The Colorado Buffaloes are in the midst of finding their next head football coach. We’re here to break down the top candidates and grade them based on how they would fit in at Colorado.
Jeff Tedford is one of the best coaches in the Group of Five, but he’s not at all an up-and-comer. Tedford, age 57, is a wily old veteran who went to Fresno State to rebuild his reputation as one of the better coaches in the game. If you remember when Cal was actually good at football, that was Tedford. He led the Golden Bears to an 82-57 record from 2002 and 2012, and though his teams were mediocre after 2009, he coached them the national relevance of a consistent Top-25 team. He was fired from Cal because he stopped caring about academics at one of the best universities in the world.
After departing from Cal, Tedford spent time in the NFL and CFL before going to Fresno State. In 2014, he was hired as offensive coordinator for Tampa Bay, but he had heart issues that forced him out of that role before the season started. Then in 2015, he coached for the BC Lions where he struggled with leadership.
Now at Fresno State, where he spent his early career as an assistant, Tedford has coached the Bulldogs to 9-2 in 2018 and he had them at 10-4 last year. These Bulldogs teams are among the best in the Group of Five and are currently third best in a loaded Mountain West (behind Utah State and Boise State).
Tedford’s teams have usually operated on offense with QB-friendly pro-style systems. His running backs will get heavy usage and the passing game will thrive on play action. That’s great if you have the personnel — star running backs and a solid offensive line, which he always in successful seasons — but Colorado was built for an air raid offense. That doesn’t mean CU can’t change or that they shouldn’t do everything they can to rebuild their line, but it would mean an awkward fit, at least from the start. This would be especially true if CU hung on to Darrin Chiaverini, which they absolutely should.
Recruiting & Player Development
Looking back at Cal’s old rosters, it’s no wonder they were so successful. Just look at the star players, Tedford developed: Aaron Rodgers (QB), Marshawn Lynch (RB), DeSean Jackson (WR), Jahvid Best (RB), J.J. Arrington (RB), Keenan Allen (WR), Cameron Jordan (DE), Shane Vereen (RB), Alex Mack (C), C.J. Anderson (RB), Tyson Alualu (DT), Mychal Kendricks (LB), Marvin Jones (WR), Lorenzo Alexander (OLB), Justin Forsett (RB), Mitchell Schwartz (OT) and Brandon Mebane (DL).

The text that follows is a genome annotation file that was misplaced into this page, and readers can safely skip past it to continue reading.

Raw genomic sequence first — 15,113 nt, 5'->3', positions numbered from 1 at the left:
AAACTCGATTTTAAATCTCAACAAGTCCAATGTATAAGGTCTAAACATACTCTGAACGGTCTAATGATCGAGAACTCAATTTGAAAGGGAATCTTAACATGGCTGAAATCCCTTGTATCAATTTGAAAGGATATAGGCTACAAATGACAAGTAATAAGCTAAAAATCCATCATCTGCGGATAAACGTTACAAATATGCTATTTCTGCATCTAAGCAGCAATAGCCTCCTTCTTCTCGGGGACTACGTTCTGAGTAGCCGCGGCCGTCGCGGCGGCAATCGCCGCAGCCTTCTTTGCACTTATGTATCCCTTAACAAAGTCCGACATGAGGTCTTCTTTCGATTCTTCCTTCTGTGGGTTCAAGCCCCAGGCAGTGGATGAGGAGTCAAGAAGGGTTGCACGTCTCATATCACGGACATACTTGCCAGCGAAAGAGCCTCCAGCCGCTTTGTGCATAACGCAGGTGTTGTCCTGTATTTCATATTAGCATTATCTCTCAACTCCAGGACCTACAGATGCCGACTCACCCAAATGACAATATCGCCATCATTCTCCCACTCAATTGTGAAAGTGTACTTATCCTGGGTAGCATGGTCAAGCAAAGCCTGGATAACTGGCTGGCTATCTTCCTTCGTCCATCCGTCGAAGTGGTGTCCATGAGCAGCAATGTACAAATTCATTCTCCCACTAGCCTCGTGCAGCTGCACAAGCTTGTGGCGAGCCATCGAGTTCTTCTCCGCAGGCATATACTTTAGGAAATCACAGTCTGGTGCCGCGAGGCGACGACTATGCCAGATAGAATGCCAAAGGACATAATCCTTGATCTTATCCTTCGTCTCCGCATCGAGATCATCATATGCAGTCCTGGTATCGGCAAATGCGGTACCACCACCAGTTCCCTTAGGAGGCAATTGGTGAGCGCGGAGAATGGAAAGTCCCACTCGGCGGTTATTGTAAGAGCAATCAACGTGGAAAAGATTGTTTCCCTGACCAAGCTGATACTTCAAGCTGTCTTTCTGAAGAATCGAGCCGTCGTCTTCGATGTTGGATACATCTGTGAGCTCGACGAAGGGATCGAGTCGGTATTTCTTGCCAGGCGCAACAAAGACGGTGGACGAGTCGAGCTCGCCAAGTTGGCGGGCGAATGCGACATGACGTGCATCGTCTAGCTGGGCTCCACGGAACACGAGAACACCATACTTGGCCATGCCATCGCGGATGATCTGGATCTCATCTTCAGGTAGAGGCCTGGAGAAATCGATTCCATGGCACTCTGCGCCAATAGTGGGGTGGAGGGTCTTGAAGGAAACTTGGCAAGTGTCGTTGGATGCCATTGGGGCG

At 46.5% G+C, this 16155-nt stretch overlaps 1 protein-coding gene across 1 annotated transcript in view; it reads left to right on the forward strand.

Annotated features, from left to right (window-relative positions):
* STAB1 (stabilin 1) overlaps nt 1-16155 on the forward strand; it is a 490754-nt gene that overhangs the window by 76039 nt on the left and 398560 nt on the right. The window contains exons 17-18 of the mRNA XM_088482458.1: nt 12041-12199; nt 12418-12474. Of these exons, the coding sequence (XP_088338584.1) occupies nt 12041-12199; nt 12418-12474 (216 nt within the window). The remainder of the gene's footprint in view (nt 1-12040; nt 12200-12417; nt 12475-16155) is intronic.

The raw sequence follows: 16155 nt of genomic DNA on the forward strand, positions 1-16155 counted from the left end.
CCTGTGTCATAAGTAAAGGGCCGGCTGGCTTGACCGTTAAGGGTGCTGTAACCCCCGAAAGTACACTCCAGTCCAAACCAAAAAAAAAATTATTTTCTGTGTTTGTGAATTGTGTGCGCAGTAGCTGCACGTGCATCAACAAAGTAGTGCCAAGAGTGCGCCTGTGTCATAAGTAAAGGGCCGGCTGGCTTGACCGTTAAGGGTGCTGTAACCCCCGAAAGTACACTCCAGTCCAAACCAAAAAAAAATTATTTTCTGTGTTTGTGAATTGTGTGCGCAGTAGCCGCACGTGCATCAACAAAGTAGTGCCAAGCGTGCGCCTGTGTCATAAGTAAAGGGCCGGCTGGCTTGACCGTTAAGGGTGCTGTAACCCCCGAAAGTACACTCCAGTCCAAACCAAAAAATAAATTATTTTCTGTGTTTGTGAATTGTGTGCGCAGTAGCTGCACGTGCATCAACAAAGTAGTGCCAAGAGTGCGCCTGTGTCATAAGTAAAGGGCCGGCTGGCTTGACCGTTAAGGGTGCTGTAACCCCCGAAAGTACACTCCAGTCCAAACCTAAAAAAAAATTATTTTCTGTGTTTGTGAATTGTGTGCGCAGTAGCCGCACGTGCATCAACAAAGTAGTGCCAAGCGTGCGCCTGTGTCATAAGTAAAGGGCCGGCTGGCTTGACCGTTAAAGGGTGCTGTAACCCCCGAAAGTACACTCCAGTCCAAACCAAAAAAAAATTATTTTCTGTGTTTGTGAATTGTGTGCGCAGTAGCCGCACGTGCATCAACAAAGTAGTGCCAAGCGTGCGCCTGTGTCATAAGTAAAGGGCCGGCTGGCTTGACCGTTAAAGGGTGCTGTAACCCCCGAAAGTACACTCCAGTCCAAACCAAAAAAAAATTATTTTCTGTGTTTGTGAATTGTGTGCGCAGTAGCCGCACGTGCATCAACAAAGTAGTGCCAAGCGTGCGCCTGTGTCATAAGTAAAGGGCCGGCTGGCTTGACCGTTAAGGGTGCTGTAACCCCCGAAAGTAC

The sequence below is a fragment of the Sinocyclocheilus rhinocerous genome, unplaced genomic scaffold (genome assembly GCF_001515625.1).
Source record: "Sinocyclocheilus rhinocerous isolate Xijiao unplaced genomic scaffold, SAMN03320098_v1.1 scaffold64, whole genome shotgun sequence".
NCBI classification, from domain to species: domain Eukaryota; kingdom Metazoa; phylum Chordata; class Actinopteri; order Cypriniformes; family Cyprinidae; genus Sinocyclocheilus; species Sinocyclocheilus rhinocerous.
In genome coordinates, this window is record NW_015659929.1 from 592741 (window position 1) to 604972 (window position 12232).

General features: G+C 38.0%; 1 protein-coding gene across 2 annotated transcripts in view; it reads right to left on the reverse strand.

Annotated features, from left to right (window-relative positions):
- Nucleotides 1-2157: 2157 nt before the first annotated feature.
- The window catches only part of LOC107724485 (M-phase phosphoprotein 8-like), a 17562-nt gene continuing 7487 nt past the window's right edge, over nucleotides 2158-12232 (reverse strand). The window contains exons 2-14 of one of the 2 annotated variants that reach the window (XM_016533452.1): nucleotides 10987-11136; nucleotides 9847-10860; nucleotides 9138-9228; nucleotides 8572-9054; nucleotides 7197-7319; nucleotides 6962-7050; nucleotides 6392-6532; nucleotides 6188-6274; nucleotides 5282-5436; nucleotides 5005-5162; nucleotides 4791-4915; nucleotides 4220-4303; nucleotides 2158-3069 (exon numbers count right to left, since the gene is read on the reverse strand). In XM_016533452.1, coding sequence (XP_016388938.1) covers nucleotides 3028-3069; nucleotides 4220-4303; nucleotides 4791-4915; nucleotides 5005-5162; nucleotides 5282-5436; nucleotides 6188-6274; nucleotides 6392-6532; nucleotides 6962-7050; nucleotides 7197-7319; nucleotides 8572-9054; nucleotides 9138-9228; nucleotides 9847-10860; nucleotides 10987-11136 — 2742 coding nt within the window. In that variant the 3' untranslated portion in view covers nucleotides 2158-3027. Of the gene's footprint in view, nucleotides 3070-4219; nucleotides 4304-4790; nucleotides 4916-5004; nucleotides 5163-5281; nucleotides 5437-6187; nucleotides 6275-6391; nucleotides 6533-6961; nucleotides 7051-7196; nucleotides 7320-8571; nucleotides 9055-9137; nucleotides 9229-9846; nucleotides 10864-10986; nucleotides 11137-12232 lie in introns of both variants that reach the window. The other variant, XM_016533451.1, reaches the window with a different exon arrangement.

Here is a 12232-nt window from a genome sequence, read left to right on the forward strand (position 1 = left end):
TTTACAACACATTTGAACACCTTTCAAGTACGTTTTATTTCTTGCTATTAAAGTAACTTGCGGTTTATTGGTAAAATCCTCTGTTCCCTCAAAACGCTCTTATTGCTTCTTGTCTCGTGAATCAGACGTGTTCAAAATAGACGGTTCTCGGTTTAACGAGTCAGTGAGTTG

Many of those players were superb recruits from L.A. and Oakland that Tedford managed to bring to a non-powerhouse school. Others, such as Rodgers and Jordan, were under-the-radar finds and then developed into stars.
Tedford is noted for his quarterback development. Including his assistant coaching, he’s worked with six first round picks: Trent Dilfer, David Carr, Akili Smith, Joey Harrington, Kyle Boller and Aaron Rodgers. For the nerds among us, he also coached career backups Billy Volek and A.J. Feeley. It’s not Tedford’s fault all of them busted except for Rodgers, but if Trent Dilfer is the 6th overall pick, should you credit the coach for making him that good?
Tedford is respected as a coach and recruiter — and has the personality to match — but he was fired from the BC Lions after one disappointing season for supposedly losing control of the team. After watching CU the past two years, that’s not something we would want. Tedford also had issues with administration at Cal for having less than 50% of his players graduate. Colorado’s board of regents would want to avoid a coach who overlooks academics.
Tedford’s contract pays him around $1.5 million through 2021. Colorado would easily be able to afford him, if both parties even wanted each other.
Interest in Colorado
Tedford has deep ties to Fresno State and may want to stay put. Otherwise, Colorado would be his shot to get back to major college football. At CU, he could try to rebuild the super-talented Cal teams and fully rebuild his reputation.
Cumulative GPA: 2.83
Colorado should stay away from Tedford. He has a great track record and was able to recruit studs to a non-traditional power, but even those teams consistenly underwhelmed compared to expectations. It’s troubling too that Tedford has left multiple jobs under strenuous circumstances. Colorado shouldn’t settle for a problematic coach with less than stellar results.